The former Regis Debray acolyte and political prisoner during Brazil’s military dictatorship in the early 1970s had served as Lula’s chief of staff. She proved to be a less than strong head of government; but again, the economic winds were at Dilma’s back, at least for a while. China’s economy kept growing fast and the Chinese kept buying our natural resources, which tripled in price. The cost of capital was still near zero in rich countries, and it was the origin of the “monetary tsunami” that loaded emerging countries with money.
Investors didn’t want to know about the underlying institutional and political problems. The Economist featured the Brazilian economic miracle on its cover. Everyone was drunk with such liquidity in place. It was a bubble that was bound to burst.
In 2014, with Dilma pursuing another term in power, our economy showed some signs of trouble. It was only the beginning of the depression we’re now in. Flush with cash—diverted from our state-owned companies—and using aggressive tactics against a stiff challenge from Aécio Neves, a center-right legislator and former governor, Dilma got reelected. But it was a Pyrrhic victory.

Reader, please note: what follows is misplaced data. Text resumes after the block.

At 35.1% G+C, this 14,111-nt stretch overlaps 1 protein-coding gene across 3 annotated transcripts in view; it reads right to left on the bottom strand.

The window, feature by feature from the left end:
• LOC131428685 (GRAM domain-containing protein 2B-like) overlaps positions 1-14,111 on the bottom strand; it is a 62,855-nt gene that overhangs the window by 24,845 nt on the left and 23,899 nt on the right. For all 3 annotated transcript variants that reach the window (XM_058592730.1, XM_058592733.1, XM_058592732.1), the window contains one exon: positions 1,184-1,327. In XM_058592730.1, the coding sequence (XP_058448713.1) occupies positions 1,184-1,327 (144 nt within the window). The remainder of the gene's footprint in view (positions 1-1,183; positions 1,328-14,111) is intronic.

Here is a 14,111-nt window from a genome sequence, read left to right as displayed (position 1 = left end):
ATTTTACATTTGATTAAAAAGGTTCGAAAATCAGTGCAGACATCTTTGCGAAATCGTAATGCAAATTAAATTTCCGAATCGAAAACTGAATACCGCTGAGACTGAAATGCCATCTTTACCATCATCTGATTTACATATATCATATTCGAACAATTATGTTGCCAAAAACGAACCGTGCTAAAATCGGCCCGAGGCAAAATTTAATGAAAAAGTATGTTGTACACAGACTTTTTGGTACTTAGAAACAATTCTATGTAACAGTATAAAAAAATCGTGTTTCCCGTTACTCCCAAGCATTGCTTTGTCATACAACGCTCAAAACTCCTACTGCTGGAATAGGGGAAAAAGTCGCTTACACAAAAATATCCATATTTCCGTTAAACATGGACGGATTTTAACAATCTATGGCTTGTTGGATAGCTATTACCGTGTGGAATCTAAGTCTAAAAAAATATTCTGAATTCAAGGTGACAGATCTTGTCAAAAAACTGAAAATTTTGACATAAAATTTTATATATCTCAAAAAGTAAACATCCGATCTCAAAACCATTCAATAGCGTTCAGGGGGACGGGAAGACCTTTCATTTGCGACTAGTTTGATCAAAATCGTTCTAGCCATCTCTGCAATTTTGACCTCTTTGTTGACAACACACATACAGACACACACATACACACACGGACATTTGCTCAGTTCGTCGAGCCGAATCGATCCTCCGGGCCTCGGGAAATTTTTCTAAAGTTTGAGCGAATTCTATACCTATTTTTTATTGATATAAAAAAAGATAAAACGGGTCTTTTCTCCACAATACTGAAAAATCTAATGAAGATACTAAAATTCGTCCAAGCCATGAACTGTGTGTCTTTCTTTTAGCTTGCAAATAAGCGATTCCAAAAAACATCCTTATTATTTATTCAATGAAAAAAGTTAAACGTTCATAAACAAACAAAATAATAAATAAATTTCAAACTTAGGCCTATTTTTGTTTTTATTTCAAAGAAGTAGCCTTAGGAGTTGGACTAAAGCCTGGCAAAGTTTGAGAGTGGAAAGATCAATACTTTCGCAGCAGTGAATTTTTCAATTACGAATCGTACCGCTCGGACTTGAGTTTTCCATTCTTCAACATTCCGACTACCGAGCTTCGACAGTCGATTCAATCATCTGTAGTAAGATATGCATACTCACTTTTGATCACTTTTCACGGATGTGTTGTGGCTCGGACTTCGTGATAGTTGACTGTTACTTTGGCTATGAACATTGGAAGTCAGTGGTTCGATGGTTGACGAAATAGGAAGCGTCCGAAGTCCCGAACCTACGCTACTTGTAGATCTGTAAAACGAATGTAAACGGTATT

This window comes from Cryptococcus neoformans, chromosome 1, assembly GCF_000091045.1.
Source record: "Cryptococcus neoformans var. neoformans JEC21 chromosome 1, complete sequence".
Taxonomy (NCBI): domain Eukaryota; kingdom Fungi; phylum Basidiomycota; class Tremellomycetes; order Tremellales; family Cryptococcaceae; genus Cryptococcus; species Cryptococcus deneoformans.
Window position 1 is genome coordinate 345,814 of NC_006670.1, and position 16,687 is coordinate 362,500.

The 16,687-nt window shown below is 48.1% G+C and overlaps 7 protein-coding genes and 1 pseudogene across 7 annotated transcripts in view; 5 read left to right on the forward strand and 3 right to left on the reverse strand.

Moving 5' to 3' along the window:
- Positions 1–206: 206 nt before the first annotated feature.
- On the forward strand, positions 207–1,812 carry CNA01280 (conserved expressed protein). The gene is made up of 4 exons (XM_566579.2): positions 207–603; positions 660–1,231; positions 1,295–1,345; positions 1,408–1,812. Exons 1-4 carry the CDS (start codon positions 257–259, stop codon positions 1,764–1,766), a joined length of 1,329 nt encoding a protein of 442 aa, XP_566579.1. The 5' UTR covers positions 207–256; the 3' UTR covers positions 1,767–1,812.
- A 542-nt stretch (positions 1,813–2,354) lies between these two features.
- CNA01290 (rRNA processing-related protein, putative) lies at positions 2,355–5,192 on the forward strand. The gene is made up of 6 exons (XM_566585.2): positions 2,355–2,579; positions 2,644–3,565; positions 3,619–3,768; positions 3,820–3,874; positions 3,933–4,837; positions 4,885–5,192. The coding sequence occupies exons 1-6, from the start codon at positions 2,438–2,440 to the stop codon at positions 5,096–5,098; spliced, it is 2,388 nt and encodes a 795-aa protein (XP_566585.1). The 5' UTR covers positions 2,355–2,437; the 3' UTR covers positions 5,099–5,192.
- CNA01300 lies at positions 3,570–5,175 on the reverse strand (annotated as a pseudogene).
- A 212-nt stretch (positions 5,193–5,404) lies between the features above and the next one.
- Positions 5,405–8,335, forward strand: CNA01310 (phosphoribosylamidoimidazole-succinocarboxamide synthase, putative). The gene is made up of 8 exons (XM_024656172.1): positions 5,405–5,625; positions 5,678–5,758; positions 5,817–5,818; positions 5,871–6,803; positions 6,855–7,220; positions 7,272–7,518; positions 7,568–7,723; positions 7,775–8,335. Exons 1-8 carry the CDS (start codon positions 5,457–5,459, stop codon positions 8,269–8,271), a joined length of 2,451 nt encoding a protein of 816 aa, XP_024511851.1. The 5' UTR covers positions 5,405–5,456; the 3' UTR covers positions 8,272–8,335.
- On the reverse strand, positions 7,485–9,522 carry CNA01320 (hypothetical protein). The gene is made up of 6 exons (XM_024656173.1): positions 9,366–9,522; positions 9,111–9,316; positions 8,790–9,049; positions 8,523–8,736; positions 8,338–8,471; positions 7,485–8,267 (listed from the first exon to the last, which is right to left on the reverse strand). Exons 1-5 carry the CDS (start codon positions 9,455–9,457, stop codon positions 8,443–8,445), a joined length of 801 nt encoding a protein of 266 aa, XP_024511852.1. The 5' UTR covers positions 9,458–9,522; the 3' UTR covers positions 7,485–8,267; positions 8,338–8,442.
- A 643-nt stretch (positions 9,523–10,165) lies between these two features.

The year 2015 was our annus horribilus. Hit by the collapse of oil prices, the country could not continue hemorrhaging money on public spending. It became clear that the populist measures during the summer of 2015 were not sustainable, and the winter had come for the grasshopper, as in the fable. We were not prepared.
When the tide goes out you discover who’s been swimming naked. Brazil was naked, and everyone could see it now. The good days were gone and so was the money. Instead of accepting the new reality and humbly changing course—moving to rein in the vast bureaucracy, for example, or reforming entitlements to make social security sustainable, or giving the central bank greater independence so it could take action to curb runaway inflation—our government decided to double down on statist policies. President Rousseff used our state banks to lend even more, and public spending went through the roof.